March 2004

Tom Bernard


Too Little, Too Latte

Note: There is a dearth of interesting -- where “interesting” = something I’d care to read and write about – cooking and food books on the market at present. In the service of meeting my commitment (to say nothing of my deadline) to the intrepid Jessa and to the legions of devoted fans I self-deludedly assign myself, I thought I’d whip up something special, using a recipe that’s been in my family for generations. So, without further ado, please enjoy this virtual jambalaya of ranting, raving, tortured logic and incoherence.

So I opened up my Sunday New York Times a few weeks back in search of my weekly crossword fix, only to be confronted by a fancy, colorful insert from the nice folks at Starbucks. The purpose of this glossy trifle of marketing claptrap was to explain to me, the potential Starbucks customer -- as well, I assume, as to the jittery legions who already make the ‘Buck part of their daily (in some cases, hourly) routine -- just how to go about ordering a cup of Starbucks coffee.

All right, let’s be honest here: it’s not as though there’s any shortage of people who are absolutely, perhaps even congenitally (evolution not having kept pace with the forces of marketing) baffled by the technical intricacy and highly specialized terminology that goes into getting your hands on a steaming hot cup of joe, or even one of the tepid, milky analogues Starbucks routinely purveys. I fully appreciate how daunting a task this can be. I’m also familiar (often painfully, claw my own eyes out so) with the fact that putting people in groups -- lines, juries, bicameral legislatures -- has a detrimental effect on both individual and collective intelligence. At best, any group is only as smart as its dumbest member. When that dumbest member can’t kick start their brain without their morning caffeine infusion, the outlook begins to look bleak indeed.

Don’t get me wrong. I have the utmost respect for education. I’m all for anything that parts the veil of ignorance to admit the light of understanding. If that were all we were talking about, I’d raise my cup in a toast to Starbucks and their commitment to opening up the frontiers of the mind. Unfortunately, Starbucks motives are less altruistic. Their five part plan for ordering a cup of coffee -- am I missing something here? Five steps? Isn’t that a case of needlessly complicating the simple? -- brings the full force of their marketing department to bear in the service of indoctrinating, rather than enlightening, their target demographic.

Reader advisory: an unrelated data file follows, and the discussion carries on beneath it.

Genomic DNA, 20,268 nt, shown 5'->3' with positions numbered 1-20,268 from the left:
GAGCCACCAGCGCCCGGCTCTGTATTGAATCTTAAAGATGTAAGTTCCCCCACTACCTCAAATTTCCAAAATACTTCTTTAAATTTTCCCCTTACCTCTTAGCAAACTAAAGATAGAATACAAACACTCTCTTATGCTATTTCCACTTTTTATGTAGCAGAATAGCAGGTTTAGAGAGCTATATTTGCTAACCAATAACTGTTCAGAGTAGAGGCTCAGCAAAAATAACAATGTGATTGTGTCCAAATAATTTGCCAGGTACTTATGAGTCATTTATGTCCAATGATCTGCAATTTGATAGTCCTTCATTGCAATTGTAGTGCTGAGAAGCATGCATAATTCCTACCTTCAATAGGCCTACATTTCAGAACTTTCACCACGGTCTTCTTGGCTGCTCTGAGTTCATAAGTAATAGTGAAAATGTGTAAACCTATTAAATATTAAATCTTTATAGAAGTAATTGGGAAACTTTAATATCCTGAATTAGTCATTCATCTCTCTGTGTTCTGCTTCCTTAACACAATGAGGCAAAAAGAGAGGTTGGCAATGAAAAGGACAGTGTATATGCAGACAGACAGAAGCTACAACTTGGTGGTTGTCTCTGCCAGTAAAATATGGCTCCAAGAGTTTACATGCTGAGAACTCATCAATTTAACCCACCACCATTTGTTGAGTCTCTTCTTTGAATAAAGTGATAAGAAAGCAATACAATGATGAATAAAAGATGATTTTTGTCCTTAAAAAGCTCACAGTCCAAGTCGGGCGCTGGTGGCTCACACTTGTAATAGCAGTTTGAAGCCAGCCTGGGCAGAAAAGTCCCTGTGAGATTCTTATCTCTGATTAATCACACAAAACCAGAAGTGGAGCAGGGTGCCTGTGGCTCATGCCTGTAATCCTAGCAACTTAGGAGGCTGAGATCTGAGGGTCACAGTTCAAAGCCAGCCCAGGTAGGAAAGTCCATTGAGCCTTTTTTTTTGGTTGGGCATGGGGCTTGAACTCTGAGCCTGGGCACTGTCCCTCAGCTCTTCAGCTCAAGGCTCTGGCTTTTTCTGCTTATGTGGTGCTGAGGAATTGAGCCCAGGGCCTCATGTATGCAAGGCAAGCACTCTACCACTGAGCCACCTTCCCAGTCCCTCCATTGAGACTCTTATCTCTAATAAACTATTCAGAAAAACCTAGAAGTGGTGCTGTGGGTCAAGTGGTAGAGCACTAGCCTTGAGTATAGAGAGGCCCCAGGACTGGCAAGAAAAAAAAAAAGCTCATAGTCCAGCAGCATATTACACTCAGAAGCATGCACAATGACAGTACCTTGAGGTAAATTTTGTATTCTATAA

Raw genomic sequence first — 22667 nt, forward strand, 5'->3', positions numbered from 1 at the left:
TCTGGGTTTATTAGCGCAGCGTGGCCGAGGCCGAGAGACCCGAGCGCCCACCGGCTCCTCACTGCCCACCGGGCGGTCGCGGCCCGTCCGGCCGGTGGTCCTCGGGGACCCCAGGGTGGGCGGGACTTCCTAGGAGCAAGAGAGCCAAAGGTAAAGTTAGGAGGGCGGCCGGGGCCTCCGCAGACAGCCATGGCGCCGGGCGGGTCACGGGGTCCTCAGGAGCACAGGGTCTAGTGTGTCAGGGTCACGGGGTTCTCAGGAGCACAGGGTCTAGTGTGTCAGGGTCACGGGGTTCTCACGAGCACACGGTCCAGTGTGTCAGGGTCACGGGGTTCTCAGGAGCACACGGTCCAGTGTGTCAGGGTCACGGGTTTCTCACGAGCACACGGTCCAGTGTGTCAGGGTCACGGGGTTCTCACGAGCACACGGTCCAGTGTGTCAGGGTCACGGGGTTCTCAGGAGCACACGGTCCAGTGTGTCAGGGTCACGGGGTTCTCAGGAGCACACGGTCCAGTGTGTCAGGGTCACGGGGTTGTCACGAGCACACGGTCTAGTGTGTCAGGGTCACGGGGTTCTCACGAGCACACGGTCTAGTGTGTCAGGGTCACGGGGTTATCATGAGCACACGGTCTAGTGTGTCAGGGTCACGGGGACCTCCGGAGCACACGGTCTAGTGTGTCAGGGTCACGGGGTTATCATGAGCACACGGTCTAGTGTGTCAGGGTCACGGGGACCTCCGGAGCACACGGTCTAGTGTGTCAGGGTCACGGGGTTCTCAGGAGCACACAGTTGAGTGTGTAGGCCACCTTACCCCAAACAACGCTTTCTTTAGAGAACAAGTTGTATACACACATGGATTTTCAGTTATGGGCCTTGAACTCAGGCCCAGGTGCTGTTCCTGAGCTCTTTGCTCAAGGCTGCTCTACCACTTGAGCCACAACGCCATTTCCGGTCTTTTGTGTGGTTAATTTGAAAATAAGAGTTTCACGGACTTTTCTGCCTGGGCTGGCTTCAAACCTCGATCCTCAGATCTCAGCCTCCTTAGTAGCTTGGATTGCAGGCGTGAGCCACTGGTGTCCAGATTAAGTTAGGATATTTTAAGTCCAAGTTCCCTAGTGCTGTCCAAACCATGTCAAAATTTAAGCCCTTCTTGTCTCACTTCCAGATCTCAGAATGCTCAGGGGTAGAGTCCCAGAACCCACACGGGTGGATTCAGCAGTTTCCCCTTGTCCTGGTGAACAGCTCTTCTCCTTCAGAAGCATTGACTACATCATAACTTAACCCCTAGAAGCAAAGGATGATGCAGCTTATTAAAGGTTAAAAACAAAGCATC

Amazingly, mind-bogglingly, the company’s latest campaign attempts to spin the advantage conferred by their ubiquity into statements of both individual identity and communal affinity. Starbucks poses the question “What does your drink say about you?” This implies that unlike Burger King’s preference respecting “Have it your way” mantra of my formative years, what I order in today’s marketplace isn’t a matter of choice, but a profound statement of individual identity doled out in 12-20 oz. portions blazoned with the logo of the very company (whose marketing I’m paying for the privilege of carrying around with me for the next 15-20 minutes) that is helping me affirm my individuality. And if I’m not comfortable being perceived as marching to the beat of my own drummer, Starbucks can help me with that as well, by making sure I understand that “triple, grande decaf latte people aren’t the same as tall, iced caramel macchiato drinkers” and promising to help me find a community to call my own.

Still, does it really require five steps to order a cup of coffee? We’re allegedly the greatest nation on the face of, and some would argue in the entire history of, the earth. We’re what happens when you spend a few hundred million years crawling up out of the primordial slime, and this is where our evolutionary struggle has stranded us?

In the novel So Long, and Thanks for All the Fish, Douglas Adams introduces the character of Wonko the Sane, a man so dispirited by the state of humanity that he builds an asylum to contain the whole world. He was driven to this decision by the discovery of instructions on a box of toothpicks. As he explains it (with one substitution relevant to topic at hand):

"It seemed to me," said Wonko the Sane, "that any civilization that had so far lost its head as to need to include a detailed instructions for use in ordering a cup of coffee, was no longer a civilization in which I could live and stay sane."

All of which guides us, inevitably, toward one inescapable conclusion: I need to cut back on the coffee.